The Economics of Bailouts

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Given how precarious banks’ own finances are, perhaps it’s time to think seriously about bailout options for companies.

The government has just said that it will not bail out Kingfisher Airlines, which is strapped for cash, and reeling under huge losses and a large burden of debt. However, its 13 lender banks are still inclined to somehow save the company. Critics have argued that this is not acceptable, as most of these banks are State-owned, and they have already incurred large losses after they converted Rs 1,300 crore in loans to the airline into equity (a mix of ordinary and preference shares) in December 2010. These banks got about 150 million Kingfisher shares at a rate of Rs 64 per share. Since the airline’s stock has crashed since, the value of this has shrunk by over Rs 600 crore.

What opponents of a banks-led bailout fail to understand is that such a move is as critical for the lenders themselves as it is for the company. Here is why. Given India’s slowing economy and the global turmoil, several sectors in the country, like mining, steel, aviation and capital goods, are in trouble. Many companies, including big ones, could end up defaulting on their loan repayments. If this happens, Indian banks, especially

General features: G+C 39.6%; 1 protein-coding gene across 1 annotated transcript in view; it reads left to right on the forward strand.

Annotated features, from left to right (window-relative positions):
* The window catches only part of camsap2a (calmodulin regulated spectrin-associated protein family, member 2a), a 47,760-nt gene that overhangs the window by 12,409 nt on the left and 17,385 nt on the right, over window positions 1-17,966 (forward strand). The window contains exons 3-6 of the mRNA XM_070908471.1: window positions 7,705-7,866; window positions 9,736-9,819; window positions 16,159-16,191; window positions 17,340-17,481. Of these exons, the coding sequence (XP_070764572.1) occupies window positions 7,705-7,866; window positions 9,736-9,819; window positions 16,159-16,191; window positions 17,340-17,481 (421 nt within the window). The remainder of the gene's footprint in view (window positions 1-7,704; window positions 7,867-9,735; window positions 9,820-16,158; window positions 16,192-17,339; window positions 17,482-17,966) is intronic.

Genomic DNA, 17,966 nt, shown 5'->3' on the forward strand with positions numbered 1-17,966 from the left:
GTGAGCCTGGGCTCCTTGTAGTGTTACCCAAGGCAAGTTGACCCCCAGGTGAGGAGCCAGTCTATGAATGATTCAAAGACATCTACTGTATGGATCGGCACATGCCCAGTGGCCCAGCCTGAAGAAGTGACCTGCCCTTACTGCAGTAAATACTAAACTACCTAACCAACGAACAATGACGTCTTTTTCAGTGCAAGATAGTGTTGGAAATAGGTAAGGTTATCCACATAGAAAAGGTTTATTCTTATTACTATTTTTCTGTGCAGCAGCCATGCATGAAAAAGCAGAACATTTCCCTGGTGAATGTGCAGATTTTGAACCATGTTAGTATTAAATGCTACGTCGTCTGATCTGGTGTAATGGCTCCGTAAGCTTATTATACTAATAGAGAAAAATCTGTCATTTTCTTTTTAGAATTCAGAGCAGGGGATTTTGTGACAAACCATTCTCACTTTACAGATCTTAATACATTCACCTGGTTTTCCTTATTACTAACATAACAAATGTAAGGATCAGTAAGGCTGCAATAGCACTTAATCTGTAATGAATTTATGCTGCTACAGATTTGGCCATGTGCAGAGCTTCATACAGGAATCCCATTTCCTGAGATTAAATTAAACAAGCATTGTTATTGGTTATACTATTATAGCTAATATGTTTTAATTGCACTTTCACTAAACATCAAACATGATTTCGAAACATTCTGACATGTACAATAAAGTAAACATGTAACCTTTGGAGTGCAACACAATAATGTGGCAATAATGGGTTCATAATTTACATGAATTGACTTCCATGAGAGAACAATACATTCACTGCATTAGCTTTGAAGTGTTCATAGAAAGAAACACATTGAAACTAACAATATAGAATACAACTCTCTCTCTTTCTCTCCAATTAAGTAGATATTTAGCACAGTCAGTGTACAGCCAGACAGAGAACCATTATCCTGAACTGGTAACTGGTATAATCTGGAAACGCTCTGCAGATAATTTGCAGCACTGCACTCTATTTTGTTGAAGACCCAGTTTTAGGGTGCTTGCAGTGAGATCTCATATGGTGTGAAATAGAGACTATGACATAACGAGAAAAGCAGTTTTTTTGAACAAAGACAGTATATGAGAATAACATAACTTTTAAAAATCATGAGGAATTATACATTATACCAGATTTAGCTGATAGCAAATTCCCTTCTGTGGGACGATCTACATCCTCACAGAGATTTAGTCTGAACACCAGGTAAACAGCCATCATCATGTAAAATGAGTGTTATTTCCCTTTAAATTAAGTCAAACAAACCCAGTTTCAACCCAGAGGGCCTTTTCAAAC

State-owned ones, will be saddled with huge non-performing assets (NPAs—bad loans).

Already, in the second quarter (July–September) of this fiscal year, the banking sector’s NPAs have increased by Rs 1 lakh crore. State Bank of India’s level of bad loans has risen from 3.3 to 4.2 per cent of all assets—loans, that is—in this period. If this trend continues, the banking sector’s overall NPAs could touch a high of 5-6 per cent within a few quarters. This would be a big blow to Indian banks and the wider economy. For, then, the Government will surely have to bail out these banks, which will need to be re-capitalised just to cover bad loans, let alone expand.

Therefore, any Central Kingfisher decision will serve as a precedent of sorts on whether these banks opt to revive a moribund company, or let it go belly-up. If it proves to be the former, then banks might go ahead and offer similar lifebuoys to other corporate borrowers that are (or may end up) in trouble. If it is the latter, then banks will fear a further downgradation of their ratings, as has happened in the recent past. In such a case, government finances will go for a toss, as it will need to pump huge sums into banks, which will adversely impact the fiscal deficit and inflation scenario. Perhaps a quick bailout needs to be given some extra thought by those looking at the big picture.